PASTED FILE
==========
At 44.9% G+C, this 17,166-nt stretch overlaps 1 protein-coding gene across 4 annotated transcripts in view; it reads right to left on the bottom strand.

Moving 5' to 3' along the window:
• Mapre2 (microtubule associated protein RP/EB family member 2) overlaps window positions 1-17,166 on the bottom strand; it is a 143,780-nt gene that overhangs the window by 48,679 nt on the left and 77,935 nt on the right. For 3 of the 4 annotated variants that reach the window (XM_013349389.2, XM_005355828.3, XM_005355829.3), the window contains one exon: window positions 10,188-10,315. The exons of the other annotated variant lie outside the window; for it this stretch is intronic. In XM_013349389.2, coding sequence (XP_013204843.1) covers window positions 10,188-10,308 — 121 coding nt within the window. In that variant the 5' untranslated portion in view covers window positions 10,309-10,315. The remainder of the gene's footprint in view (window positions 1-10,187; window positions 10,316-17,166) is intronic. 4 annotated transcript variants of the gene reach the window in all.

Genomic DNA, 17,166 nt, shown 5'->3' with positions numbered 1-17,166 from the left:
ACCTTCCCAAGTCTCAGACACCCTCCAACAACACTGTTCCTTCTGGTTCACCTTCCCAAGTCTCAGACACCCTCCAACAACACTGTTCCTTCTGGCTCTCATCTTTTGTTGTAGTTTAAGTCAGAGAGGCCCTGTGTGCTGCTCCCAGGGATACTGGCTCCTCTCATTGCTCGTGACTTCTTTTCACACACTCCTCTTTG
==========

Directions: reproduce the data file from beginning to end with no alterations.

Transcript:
At 44.9% G+C, this 17,166-nt stretch overlaps 1 protein-coding gene across 4 annotated transcripts in view; it reads right to left on the bottom strand.

Moving 5' to 3' along the window:
• Mapre2 (microtubule associated protein RP/EB family member 2) overlaps window positions 1-17,166 on the bottom strand; it is a 143,780-nt gene that overhangs the window by 48,679 nt on the left and 77,935 nt on the right. For 3 of the 4 annotated variants that reach the window (XM_013349389.2, XM_005355828.3, XM_005355829.3), the window contains one exon: window positions 10,188-10,315. The exons of the other annotated variant lie outside the window; for it this stretch is intronic. In XM_013349389.2, coding sequence (XP_013204843.1) covers window positions 10,188-10,308 — 121 coding nt within the window. In that variant the 5' untranslated portion in view covers window positions 10,309-10,315. The remainder of the gene's footprint in view (window positions 1-10,187; window positions 10,316-17,166) is intronic. 4 annotated transcript variants of the gene reach the window in all.

Genomic DNA, 17,166 nt, shown 5'->3' with positions numbered 1-17,166 from the left:
ACCTTCCCAAGTCTCAGACACCCTCCAACAACACTGTTCCTTCTGGTTCACCTTCCCAAGTCTCAGACACCCTCCAACAACACTGTTCCTTCTGGCTCTCATCTTTTGTTGTAGTTTAAGTCAGAGAGGCCCTGTGTGCTGCTCCCAGGGATACTGGCTCCTCTCATTGCTCGTGACTTCTTTTCACACACTCCTCTTTG